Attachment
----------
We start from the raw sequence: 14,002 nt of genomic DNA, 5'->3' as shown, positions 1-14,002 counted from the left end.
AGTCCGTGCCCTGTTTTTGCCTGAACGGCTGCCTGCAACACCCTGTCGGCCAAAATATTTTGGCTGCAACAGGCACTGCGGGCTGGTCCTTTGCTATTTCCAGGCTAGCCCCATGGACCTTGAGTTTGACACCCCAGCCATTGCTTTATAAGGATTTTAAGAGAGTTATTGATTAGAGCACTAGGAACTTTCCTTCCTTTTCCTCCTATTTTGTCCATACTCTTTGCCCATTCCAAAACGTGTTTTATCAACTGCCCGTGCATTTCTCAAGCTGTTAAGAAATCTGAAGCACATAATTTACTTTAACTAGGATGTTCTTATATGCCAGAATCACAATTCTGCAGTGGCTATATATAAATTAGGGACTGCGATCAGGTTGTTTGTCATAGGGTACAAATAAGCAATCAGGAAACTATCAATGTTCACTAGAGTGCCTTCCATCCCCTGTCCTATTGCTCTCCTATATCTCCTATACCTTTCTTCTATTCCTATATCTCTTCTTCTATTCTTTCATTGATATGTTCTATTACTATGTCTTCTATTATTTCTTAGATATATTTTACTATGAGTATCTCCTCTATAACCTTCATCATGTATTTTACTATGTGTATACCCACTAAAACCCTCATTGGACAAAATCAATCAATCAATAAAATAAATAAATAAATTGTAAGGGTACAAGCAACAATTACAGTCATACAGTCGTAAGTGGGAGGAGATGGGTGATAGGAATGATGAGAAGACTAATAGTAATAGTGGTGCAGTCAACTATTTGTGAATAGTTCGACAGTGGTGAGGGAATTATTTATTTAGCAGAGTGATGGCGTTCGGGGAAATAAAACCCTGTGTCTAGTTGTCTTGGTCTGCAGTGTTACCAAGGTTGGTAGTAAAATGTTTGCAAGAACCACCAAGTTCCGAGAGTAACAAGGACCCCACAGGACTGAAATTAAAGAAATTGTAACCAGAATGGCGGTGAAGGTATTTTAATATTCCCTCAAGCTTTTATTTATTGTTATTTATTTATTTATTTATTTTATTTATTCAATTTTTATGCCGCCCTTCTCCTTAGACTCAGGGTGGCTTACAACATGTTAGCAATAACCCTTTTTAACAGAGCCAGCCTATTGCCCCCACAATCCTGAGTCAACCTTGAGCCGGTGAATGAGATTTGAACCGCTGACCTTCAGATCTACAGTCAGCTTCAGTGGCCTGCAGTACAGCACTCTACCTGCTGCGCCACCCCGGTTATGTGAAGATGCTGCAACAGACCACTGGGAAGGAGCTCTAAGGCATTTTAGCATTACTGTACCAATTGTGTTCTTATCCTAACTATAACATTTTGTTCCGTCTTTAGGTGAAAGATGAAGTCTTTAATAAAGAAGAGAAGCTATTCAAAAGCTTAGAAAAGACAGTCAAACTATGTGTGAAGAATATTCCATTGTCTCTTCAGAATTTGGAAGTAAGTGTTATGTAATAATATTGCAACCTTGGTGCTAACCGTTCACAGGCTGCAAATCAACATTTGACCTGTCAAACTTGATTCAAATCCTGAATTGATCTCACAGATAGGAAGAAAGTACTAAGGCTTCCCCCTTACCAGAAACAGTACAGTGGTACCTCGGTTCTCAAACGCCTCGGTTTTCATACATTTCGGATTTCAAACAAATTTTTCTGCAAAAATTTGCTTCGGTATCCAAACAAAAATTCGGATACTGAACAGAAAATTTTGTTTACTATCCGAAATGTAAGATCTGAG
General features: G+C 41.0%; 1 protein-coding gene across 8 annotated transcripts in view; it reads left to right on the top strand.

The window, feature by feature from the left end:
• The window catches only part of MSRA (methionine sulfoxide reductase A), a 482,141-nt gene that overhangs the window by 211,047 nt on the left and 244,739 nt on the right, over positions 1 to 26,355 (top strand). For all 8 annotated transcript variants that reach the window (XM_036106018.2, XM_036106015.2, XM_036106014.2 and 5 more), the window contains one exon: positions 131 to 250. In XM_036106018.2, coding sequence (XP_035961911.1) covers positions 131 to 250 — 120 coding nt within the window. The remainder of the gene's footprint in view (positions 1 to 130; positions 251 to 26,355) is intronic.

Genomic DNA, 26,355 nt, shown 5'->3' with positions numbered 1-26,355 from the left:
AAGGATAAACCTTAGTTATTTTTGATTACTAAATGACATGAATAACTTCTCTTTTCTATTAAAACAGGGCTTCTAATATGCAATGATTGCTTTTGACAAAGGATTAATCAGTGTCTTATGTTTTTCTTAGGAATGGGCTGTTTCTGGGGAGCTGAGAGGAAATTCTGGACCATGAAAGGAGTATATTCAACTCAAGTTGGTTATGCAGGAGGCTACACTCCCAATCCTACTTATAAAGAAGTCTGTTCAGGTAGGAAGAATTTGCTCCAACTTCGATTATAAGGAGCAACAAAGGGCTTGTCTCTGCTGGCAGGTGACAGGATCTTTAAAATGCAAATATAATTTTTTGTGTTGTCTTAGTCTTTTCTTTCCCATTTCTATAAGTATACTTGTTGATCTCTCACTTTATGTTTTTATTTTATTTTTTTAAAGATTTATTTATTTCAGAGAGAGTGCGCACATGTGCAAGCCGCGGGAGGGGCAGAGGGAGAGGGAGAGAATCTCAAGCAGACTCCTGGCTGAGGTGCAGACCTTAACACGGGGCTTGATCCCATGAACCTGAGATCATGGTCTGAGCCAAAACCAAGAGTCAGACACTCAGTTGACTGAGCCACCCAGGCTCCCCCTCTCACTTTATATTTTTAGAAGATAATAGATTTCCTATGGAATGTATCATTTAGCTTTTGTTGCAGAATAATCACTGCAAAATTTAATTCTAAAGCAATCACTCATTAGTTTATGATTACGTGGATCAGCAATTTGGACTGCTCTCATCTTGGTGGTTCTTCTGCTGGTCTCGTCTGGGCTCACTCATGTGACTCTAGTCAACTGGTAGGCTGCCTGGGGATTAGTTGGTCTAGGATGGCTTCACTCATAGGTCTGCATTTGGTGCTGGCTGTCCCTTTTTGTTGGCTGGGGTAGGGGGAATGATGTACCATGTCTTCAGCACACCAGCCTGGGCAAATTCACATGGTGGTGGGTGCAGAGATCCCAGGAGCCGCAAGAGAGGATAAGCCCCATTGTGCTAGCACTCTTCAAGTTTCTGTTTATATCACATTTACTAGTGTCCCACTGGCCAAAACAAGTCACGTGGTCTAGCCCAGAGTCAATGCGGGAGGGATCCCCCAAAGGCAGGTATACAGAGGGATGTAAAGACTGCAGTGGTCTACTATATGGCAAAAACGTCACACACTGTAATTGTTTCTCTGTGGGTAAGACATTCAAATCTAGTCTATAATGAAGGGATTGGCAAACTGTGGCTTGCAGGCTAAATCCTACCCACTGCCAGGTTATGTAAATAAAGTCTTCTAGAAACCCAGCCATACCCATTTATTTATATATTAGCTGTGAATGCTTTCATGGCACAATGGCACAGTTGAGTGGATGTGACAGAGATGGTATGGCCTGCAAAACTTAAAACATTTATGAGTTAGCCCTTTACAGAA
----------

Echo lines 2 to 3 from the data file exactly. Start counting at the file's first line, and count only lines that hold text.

AGTCCGTGCCCTGTTTTTGCCTGAACGGCTGCCTGCAACACCCTGTCGGCCAAAATATTTTGGCTGCAACAGGCACTGCGGGCTGGTCCTTTGCTATTTCCAGGCTAGCCCCATGGACCTTGAGTTTGACACCCCAGCCATTGCTTTATAAGGATTTTAAGAGAGTTATTGATTAGAGCACTAGGAACTTTCCTTCCTTTTCCTCCTATTTTGTCCATACTCTTTGCCCATTCCAAAACGTGTTTTATCAACTGCCCGTGCATTTCTCAAGCTGTTAAGAAATCTGAAGCACATAATTTACTTTAACTAGGATGTTCTTATATGCCAGAATCACAATTCTGCAGTGGCTATATATAAATTAGGGACTGCGATCAGGTTGTTTGTCATAGGGTACAAATAAGCAATCAGGAAACTATCAATGTTCACTAGAGTGCCTTCCATCCCCTGTCCTATTGCTCTCCTATATCTCCTATACCTTTCTTCTATTCCTATATCTCTTCTTCTATTCTTTCATTGATATGTTCTATTACTATGTCTTCTATTATTTCTTAGATATATTTTACTATGAGTATCTCCTCTATAACCTTCATCATGTATTTTACTATGTGTATACCCACTAAAACCCTCATTGGACAAAATCAATCAATCAATAAAATAAATAAATAAATTGTAAGGGTACAAGCAACAATTACAGTCATACAGTCGTAAGTGGGAGGAGATGGGTGATAGGAATGATGAGAAGACTAATAGTAATAGTGGTGCAGTCAACTATTTGTGAATAGTTCGACAGTGGTGAGGGAATTATTTATTTAGCAGAGTGATGGCGTTCGGGGAAATAAAACCCTGTGTCTAGTTGTCTTGGTCTGCAGTGTTACCAAGGTTGGTAGTAAAATGTTTGCAAGAACCACCAAGTTCCGAGAGTAACAAGGACCCCACAGGACTGAAATTAAAGAAATTGTAACCAGAATGGCGGTGAAGGTATTTTAATATTCCCTCAAGCTTTTATTTATTGTTATTTATTTATTTATTTATTTTATTTATTCAATTTTTATGCCGCCCTTCTCCTTAGACTCAGGGTGGCTTACAACATGTTAGCAATAACCCTTTTTAACAGAGCCAGCCTATTGCCCCCACAATCCTGAGTCAACCTTGAGCCGGTGAATGAGATTTGAACCGCTGACCTTCAGATCTACAGTCAGCTTCAGTGGCCTGCAGTACAGCACTCTACCTGCTGCGCCACCCCGGTTATGTGAAGATGCTGCAACAGACCACTGGGAAGGAGCTCTAAGGCATTTTAGCATTACTGTACCAATTGTGTTCTTATCCTAACTATAACATTTTGTTCCGTCTTTAGGTGAAAGATGAAGTCTTTAATAAAGAAGAGAAGCTATTCAAAAGCTTAGAAAAGACAGTCAAACTATGTGTGAAGAATATTCCATTGTCTCTTCAGAATTTGGAAGTAAGTGTTATGTAATAATATTGCAACCTTGGTGCTAACCGTTCACAGGCTGCAAATCAACATTTGACCTGTCAAACTTGATTCAAATCCTGAATTGATCTCACAGATAGGAAGAAAGTACTAAGGCTTCCCCCTTACCAGAAACAGTACAGTGGTACCTCGGTTCTCAAACGCCTCGGTTTTCATACATTTCGGATTTCAAACAAATTTTTCTGCAAAAATTTGCTTCGGTATCCAAACAAAAATTCGGATACTGAACAGAAAATTTTGTTTACTATCCGAAATGTAAGATCTGAG
General features: G+C 41.0%; 1 protein-coding gene across 8 annotated transcripts in view; it reads left to right on the top strand.